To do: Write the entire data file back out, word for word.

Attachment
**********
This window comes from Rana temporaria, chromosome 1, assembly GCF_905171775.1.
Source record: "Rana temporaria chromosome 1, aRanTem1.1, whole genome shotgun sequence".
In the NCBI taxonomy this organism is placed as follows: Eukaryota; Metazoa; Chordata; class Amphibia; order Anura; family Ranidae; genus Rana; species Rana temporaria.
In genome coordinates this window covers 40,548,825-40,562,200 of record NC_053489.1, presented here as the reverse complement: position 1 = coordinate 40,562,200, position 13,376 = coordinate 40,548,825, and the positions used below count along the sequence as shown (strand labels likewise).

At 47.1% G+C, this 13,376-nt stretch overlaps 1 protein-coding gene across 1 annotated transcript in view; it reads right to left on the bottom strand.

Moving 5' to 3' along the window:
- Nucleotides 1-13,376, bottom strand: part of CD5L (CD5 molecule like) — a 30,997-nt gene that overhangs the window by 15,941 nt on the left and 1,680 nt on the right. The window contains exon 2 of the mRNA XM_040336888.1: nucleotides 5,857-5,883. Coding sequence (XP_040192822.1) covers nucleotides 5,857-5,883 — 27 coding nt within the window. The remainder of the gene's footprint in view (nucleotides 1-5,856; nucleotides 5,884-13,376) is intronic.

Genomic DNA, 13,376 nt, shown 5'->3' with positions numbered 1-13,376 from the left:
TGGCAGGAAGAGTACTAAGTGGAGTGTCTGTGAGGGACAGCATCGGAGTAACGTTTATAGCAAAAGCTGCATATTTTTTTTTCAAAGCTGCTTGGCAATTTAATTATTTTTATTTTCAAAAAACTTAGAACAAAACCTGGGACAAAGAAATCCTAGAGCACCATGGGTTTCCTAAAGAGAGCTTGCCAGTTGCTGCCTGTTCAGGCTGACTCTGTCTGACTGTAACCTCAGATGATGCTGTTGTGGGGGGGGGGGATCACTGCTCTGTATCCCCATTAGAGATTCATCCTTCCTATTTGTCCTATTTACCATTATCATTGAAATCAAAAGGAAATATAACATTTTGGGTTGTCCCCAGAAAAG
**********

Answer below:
This window comes from Rana temporaria, chromosome 1, assembly GCF_905171775.1.
Source record: "Rana temporaria chromosome 1, aRanTem1.1, whole genome shotgun sequence".
In the NCBI taxonomy this organism is placed as follows: Eukaryota; Metazoa; Chordata; class Amphibia; order Anura; family Ranidae; genus Rana; species Rana temporaria.
In genome coordinates this window covers 40,548,825-40,562,200 of record NC_053489.1, presented here as the reverse complement: position 1 = coordinate 40,562,200, position 13,376 = coordinate 40,548,825, and the positions used below count along the sequence as shown (strand labels likewise).

At 47.1% G+C, this 13,376-nt stretch overlaps 1 protein-coding gene across 1 annotated transcript in view; it reads right to left on the bottom strand.

Moving 5' to 3' along the window:
- Nucleotides 1-13,376, bottom strand: part of CD5L (CD5 molecule like) — a 30,997-nt gene that overhangs the window by 15,941 nt on the left and 1,680 nt on the right. The window contains exon 2 of the mRNA XM_040336888.1: nucleotides 5,857-5,883. Coding sequence (XP_040192822.1) covers nucleotides 5,857-5,883 — 27 coding nt within the window. The remainder of the gene's footprint in view (nucleotides 1-5,856; nucleotides 5,884-13,376) is intronic.

Genomic DNA, 13,376 nt, shown 5'->3' with positions numbered 1-13,376 from the left:
TGGCAGGAAGAGTACTAAGTGGAGTGTCTGTGAGGGACAGCATCGGAGTAACGTTTATAGCAAAAGCTGCATATTTTTTTTTCAAAGCTGCTTGGCAATTTAATTATTTTTATTTTCAAAAAACTTAGAACAAAACCTGGGACAAAGAAATCCTAGAGCACCATGGGTTTCCTAAAGAGAGCTTGCCAGTTGCTGCCTGTTCAGGCTGACTCTGTCTGACTGTAACCTCAGATGATGCTGTTGTGGGGGGGGGGGATCACTGCTCTGTATCCCCATTAGAGATTCATCCTTCCTATTTGTCCTATTTACCATTATCATTGAAATCAAAAGGAAATATAACATTTTGGGTTGTCCCCAGAAAAG